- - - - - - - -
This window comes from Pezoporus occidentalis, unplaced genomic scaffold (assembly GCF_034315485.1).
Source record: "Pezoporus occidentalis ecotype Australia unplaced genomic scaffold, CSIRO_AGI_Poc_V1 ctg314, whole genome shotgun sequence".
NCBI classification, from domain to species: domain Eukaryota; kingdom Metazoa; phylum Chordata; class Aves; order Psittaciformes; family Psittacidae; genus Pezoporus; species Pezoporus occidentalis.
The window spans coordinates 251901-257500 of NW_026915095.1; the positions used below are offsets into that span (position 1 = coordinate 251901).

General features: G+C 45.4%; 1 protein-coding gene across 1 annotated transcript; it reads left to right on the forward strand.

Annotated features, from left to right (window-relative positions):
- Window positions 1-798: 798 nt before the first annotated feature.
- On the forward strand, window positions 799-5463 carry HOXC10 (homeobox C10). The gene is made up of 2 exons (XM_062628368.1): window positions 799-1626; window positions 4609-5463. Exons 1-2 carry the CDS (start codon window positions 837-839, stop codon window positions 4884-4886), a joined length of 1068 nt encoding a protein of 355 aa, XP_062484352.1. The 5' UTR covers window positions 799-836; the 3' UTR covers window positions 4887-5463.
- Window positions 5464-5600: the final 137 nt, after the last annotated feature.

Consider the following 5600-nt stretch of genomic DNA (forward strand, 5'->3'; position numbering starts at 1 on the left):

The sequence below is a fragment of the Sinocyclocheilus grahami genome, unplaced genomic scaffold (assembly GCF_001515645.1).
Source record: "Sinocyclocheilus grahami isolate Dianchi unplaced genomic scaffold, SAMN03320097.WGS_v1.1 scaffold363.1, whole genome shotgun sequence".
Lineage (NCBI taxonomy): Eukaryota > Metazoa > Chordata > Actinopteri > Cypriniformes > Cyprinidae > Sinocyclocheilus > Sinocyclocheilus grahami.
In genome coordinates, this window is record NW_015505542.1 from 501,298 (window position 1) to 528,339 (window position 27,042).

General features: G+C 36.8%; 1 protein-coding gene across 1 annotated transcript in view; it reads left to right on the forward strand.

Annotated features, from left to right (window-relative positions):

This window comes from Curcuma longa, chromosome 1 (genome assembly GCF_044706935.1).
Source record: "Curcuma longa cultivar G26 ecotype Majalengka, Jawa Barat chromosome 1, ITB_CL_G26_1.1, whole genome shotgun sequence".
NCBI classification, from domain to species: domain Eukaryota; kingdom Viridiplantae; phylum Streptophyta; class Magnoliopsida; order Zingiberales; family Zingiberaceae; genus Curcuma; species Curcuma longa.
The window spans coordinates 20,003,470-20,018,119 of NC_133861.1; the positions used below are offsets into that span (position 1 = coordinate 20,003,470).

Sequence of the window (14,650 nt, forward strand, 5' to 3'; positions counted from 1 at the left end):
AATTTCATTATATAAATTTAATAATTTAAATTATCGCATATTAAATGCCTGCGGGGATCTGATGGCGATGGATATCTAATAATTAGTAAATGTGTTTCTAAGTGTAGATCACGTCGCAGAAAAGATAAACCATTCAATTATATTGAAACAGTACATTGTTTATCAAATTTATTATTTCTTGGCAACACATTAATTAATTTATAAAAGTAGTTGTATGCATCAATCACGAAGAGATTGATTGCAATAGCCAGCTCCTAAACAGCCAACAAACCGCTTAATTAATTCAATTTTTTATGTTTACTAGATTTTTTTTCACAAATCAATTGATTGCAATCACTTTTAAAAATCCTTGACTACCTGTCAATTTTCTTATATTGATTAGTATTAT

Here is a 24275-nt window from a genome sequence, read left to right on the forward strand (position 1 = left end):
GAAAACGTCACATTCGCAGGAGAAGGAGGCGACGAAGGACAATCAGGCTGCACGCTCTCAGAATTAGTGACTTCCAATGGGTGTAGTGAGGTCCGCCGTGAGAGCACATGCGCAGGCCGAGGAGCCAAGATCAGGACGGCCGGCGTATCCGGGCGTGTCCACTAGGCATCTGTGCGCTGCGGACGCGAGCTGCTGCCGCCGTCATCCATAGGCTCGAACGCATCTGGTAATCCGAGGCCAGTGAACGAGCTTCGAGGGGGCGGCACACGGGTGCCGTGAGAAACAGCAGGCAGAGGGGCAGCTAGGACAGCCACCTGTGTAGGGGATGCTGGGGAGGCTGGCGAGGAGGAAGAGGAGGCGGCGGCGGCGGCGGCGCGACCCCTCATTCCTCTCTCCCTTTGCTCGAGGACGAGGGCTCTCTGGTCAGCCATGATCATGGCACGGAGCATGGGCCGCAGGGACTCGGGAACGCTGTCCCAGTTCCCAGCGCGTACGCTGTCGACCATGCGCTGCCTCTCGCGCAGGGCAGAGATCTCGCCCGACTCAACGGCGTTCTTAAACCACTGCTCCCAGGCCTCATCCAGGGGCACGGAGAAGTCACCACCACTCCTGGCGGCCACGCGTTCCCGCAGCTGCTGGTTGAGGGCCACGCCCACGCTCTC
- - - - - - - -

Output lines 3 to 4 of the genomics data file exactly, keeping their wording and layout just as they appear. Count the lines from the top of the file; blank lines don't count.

NCBI classification, from domain to species: domain Eukaryota; kingdom Metazoa; phylum Chordata; class Aves; order Psittaciformes; family Psittacidae; genus Pezoporus; species Pezoporus occidentalis.
The window spans coordinates 251901-257500 of NW_026915095.1; the positions used below are offsets into that span (position 1 = coordinate 251901).